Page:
Remember That Rainy Day When Cesar Chavez Boulevard Was Surfable?


While doing some digital archaeology on an old hard drive recently, I re-discovered an image I took during a very rainy day at the corner of Cesar Chavez Boulevard and Shotwell on February 25, 2004 — almost exactly 11 years ago. Since it’s raining today, this seems like a good time to look back.

Of course, the 2004 image was captured a decade before the installation of all the sexy infrastructure upgrades that gave us a brand new sewer main beneath Cesar Chavez, as well as a tropical-themed median strip. But on that wet February morning in 2004, the old Army Street sewer pipes were overwhelmed, filling the street with so much riverine water that the old concrete medians were completely submerged.

I crossed Cesar Chavez in four-wheel-drive on that day — nervously but successfully.

Later that morning, when I showed my photo to a graphic designer I worked with at the time, she decided to have some fun with the image. Let the Cesar Chavez Surf Competition Begin!


PHOTOS: Telstar Logistics


Pinhole Coffee Connects With Bernal’s Filipino Community


A few weeks ago, Bernalwood’s search robots brought an interesting headline to our attention: “Enterprising Filipina opens hip cafe in hot San Francisco neighborhood.” The accompanying article tells a very cool story about JoEllen Depakakibo, the fashionably caffeinated Filipina entrepreneur who opened Pinhole Coffee on Cortland Avenue., a news site for Filipinos, describes how Miss JoEllen from Pinole has connected with the Filipino community in Bernal Heights:

“[Bernal Heights] was the type of neighborhood I was looking for, a mix of the old and modern, giving me the feel of the 1950s,” Depakakibo related.

“Here, you see amazing people walking and talking to each other,” she added. […] Bernal Heights has had its share of woes because of the rapid gentrification occuring in San Francisco. Before the tech surge, it was a more diverse mix of working class residents, artists and activists. Buck Bagot one of the founders of the Occupy Bernal Movement, was quoted in a piece in Bernalwood blog, saying, “When I moved here, every house on my block had a different ethnicity. There were Latinos, Blacks, American Indians, Samoans and Filipinos. … Now they’re all gone.”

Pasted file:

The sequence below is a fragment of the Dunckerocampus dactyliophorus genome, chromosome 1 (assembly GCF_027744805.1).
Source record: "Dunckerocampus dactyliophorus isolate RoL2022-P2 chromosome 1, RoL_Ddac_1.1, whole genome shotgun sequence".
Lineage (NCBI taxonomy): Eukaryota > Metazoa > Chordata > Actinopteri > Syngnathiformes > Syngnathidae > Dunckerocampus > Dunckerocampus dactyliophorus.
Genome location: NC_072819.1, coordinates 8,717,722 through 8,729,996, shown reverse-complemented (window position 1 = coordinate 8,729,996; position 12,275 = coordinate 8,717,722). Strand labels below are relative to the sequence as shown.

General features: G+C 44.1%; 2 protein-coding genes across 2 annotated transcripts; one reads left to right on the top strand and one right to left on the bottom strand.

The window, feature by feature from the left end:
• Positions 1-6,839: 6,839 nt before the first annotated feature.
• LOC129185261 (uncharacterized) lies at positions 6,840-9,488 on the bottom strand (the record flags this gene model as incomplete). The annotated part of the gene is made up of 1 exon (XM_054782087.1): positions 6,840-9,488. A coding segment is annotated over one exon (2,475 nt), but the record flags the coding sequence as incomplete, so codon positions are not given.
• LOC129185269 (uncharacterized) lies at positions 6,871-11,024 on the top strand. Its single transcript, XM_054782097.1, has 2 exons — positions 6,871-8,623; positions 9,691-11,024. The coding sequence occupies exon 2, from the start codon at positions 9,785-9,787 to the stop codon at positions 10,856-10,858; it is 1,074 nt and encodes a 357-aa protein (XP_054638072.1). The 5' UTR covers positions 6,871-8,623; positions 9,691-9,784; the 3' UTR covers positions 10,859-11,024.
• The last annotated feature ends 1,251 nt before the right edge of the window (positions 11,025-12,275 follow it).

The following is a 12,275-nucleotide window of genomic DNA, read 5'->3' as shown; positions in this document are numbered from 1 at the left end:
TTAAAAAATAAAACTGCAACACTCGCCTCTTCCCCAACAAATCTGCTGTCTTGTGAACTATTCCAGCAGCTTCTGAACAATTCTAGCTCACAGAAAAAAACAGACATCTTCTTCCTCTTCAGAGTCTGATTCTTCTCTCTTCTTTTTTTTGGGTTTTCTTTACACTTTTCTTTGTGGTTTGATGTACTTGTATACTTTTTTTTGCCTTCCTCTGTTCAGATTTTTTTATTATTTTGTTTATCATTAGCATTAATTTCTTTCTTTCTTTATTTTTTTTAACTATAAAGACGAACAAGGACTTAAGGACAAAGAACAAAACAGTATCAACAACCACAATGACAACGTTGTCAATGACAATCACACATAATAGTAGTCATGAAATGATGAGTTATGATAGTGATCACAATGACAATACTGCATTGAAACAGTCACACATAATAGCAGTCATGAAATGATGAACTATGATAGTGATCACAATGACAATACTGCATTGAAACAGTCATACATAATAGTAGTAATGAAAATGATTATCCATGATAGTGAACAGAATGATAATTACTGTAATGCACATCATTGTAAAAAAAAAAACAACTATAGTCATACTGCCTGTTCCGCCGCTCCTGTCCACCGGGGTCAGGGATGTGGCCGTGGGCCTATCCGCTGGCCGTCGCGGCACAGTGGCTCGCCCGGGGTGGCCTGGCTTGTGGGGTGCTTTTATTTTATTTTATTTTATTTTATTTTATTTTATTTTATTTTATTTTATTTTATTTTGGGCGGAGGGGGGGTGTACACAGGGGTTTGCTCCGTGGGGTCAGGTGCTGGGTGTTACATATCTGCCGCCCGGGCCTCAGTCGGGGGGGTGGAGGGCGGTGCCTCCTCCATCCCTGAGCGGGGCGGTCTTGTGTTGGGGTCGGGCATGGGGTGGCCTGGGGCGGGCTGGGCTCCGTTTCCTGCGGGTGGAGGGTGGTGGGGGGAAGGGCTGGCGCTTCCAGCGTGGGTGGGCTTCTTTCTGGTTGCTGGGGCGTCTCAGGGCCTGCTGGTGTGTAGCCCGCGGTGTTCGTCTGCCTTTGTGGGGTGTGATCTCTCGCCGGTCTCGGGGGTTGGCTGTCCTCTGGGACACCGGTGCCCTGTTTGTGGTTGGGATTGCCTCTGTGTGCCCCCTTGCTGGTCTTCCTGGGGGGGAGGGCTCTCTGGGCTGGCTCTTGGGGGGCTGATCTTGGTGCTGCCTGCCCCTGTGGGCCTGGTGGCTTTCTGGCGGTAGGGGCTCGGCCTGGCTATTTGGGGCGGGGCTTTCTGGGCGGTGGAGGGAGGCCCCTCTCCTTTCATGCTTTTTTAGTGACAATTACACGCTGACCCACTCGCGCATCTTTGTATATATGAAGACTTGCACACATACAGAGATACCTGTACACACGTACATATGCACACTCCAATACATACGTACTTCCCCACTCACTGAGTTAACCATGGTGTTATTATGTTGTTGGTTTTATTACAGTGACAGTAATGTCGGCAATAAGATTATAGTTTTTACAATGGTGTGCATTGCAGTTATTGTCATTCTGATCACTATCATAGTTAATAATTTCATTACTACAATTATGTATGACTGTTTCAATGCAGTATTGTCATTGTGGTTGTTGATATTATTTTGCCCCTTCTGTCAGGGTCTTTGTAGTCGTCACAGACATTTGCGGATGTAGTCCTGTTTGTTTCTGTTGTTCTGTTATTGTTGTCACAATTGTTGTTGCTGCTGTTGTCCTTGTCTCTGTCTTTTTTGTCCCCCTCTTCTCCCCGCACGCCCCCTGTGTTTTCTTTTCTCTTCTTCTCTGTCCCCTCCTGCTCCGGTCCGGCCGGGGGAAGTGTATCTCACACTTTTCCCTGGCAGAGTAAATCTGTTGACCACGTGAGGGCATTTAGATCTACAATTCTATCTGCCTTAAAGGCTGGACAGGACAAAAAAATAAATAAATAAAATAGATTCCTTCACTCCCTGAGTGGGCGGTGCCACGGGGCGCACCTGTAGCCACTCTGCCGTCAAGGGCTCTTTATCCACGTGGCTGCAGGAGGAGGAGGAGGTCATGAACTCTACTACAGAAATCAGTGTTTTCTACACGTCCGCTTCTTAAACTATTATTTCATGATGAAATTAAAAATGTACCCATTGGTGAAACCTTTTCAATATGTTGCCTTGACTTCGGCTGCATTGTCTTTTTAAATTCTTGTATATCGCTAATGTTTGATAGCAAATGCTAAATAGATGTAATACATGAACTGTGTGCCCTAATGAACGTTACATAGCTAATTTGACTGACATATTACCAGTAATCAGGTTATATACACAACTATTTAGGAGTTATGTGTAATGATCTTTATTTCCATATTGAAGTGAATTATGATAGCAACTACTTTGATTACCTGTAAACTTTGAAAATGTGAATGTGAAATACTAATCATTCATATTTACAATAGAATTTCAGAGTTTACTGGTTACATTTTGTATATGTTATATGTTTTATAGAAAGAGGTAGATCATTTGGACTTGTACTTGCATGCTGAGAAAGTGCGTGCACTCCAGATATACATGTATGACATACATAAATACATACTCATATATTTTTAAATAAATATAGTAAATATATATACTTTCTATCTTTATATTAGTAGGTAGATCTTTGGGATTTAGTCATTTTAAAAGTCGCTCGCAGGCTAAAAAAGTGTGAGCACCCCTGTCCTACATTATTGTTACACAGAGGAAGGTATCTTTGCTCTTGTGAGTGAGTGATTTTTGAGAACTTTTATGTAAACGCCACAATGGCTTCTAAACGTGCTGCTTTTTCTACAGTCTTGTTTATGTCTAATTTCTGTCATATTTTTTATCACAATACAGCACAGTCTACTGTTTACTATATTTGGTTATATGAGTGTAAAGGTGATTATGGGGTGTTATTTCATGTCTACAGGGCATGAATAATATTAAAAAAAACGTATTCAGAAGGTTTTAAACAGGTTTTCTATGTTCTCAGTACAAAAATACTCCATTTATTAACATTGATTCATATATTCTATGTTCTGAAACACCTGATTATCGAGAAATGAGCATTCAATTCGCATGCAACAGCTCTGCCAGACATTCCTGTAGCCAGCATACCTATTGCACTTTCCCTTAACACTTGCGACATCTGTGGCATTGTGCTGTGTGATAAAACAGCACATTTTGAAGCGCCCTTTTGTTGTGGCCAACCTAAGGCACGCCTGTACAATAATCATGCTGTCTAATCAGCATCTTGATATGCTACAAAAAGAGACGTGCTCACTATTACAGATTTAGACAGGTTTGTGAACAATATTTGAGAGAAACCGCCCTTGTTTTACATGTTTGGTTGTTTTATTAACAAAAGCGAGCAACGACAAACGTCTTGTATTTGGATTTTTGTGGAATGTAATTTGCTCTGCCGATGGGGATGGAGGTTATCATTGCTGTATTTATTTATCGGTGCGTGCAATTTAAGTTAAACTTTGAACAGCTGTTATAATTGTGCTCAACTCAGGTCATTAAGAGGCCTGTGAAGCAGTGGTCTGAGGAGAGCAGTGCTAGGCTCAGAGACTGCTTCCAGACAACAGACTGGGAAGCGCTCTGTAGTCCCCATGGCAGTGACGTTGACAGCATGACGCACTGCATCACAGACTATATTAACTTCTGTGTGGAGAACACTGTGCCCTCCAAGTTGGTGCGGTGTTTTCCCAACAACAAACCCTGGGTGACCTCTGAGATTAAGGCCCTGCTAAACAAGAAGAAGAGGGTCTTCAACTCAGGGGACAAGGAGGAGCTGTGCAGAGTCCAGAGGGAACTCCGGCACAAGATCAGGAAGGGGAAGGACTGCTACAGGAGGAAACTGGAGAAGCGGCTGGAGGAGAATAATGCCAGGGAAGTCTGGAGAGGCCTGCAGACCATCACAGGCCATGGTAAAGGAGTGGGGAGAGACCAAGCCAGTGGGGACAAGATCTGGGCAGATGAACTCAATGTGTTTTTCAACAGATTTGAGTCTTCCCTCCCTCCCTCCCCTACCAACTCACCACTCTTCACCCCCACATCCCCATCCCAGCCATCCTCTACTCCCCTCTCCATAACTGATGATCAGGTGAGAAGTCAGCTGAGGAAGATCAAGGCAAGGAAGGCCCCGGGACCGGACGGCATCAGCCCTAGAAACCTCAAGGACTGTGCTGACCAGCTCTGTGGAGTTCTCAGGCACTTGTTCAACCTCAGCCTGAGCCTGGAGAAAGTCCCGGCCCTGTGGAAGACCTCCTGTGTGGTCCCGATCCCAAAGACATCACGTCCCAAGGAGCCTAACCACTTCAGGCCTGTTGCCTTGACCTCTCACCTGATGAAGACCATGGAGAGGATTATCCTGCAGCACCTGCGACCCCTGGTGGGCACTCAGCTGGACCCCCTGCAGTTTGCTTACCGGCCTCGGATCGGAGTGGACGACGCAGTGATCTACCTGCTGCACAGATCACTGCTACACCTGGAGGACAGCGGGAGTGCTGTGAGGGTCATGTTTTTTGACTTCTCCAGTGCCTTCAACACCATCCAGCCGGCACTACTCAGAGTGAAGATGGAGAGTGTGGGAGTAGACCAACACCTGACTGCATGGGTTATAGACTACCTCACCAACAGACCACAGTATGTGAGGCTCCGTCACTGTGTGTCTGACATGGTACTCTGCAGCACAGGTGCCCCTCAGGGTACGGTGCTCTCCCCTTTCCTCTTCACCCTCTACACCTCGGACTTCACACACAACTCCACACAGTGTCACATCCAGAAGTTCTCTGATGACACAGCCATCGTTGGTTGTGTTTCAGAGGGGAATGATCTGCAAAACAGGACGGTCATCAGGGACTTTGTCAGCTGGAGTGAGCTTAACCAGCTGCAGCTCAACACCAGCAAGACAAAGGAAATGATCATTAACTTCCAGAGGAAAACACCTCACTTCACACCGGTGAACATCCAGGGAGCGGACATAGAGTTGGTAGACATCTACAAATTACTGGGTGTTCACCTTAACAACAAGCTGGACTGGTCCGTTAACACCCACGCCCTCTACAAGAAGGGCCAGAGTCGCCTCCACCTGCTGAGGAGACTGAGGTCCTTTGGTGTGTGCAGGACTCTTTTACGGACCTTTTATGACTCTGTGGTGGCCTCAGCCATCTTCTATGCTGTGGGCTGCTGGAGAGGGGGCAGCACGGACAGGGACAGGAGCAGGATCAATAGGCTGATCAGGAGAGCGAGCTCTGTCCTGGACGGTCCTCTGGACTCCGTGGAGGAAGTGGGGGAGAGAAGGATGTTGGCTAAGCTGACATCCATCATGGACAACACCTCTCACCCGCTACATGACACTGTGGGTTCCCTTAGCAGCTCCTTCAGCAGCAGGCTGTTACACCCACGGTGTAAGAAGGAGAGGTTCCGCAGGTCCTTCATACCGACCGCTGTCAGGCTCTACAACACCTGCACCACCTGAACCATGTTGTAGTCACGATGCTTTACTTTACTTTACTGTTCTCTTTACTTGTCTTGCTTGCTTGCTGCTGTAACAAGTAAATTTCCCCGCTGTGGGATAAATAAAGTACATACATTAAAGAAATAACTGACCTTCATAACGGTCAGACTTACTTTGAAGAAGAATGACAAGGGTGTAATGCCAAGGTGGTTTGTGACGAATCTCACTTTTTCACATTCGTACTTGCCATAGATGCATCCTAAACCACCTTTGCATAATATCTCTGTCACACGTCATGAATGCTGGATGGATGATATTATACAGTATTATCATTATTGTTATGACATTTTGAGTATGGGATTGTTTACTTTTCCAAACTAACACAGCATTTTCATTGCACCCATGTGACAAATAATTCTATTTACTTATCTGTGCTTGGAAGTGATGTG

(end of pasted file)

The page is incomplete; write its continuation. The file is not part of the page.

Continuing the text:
Members of the Occupy Bernal movement are currently fighting to save homes from foreclosures and maintain diversity in the neighborhood. When Depakakibo chose Bernal Heights for her venture, she was not yet aware of the history of Filipinos in the neighborhood.

The late Filipino American Bill Sorro, a longtime resident and beloved civil rights and housing activist, was one of the leaders of the movement in the 1970s that struggled for nine years to prevent the eviction of low-income senior citizens, including Filipinos, from the International Hotel in San Francisco’s Chinatown. (The International Hotel Manilatown Center now stands on the site, a testament to the early organizing for affordable housing rights in the city.)

The number of Filipinos in Bernal Heights spiked starting in the late 1960s and early 1970s because of the passage of the Immigration and Nationality Act of 1965, which paved the way for immigrants from Asia, Africa and the Middle East to become permanent residents in the U.S.

Gloria Carvajal, one of the beneficiaries of the law, has lived in the neighborhood since she arrived in the US in 1968 and worked for Pacific Bell Telephone Company (now AT&T) for almost 30 years until her early retirement in 1996. She was active in Saint Kevin Church’s close-knit Fil-Am Association, which no longer exists, but she continues to keep in touch and care for housebound members of the group. […]

One afternoon, Carvajal went to Pinhole to have a cup of java, and as soon as Depakakibo saw her, she bowed, took Carvajal’s hand, and put it against her forehead, a sign of respect for elders among Filipinos. In turn, Carvajal gave her a blessing and welcomed her to the neighborhood, immediately proceeding to tell the young Pinay about Filipinos living and working in Bernal Heights. While decades separated their ages, respect for an age-old tradition and love for coffee and community bonded them instantly.

Read the whole thing on, here.

PHOTO: JoEllen Depakakibo (right) gives longtime Bernal Heights resident Gloria Carvajal a traditional Filipino greeting at Pinhile Coffee. Photo my Mila De Guzman for

Tile Mosaic Reveals Catto Family’s Lost Marble Empire on Mission Street


Somewhat by accident, Bernal neighbor Michael Nolan has been doing a bit of historical sleuthing about our stretch of Mission Street near 29th Street. Here are some results from his recent geekery:

I’ve long been fascinated by the social spaces in our neighborhood – where folks used to gather for fun or faith, politics or performance. I was researching the history of Dance Mission Theater at 3316 24th & Mission and mistakenly found myself at 3316 Mission Street, which I discovered was Columbus Hall a century ago.

Here’s how the building looks today; Columbus Hall was the space above the current Cole Hardware:


Meetings of the South of Army Street Improvement Club were held here. Mayor Rolph and City Engineer O’Shaughnessy came to speak on various issues.

But before that, it was the office of John Catto and his granite & marble business, where he made tombstones and church altars in the yard behind the building.

In 1900, John Catto owned lots 2 and 25 in Block 6635, where Cole Hardware and the apartments above now stand, and where his office was at 3316 Mission: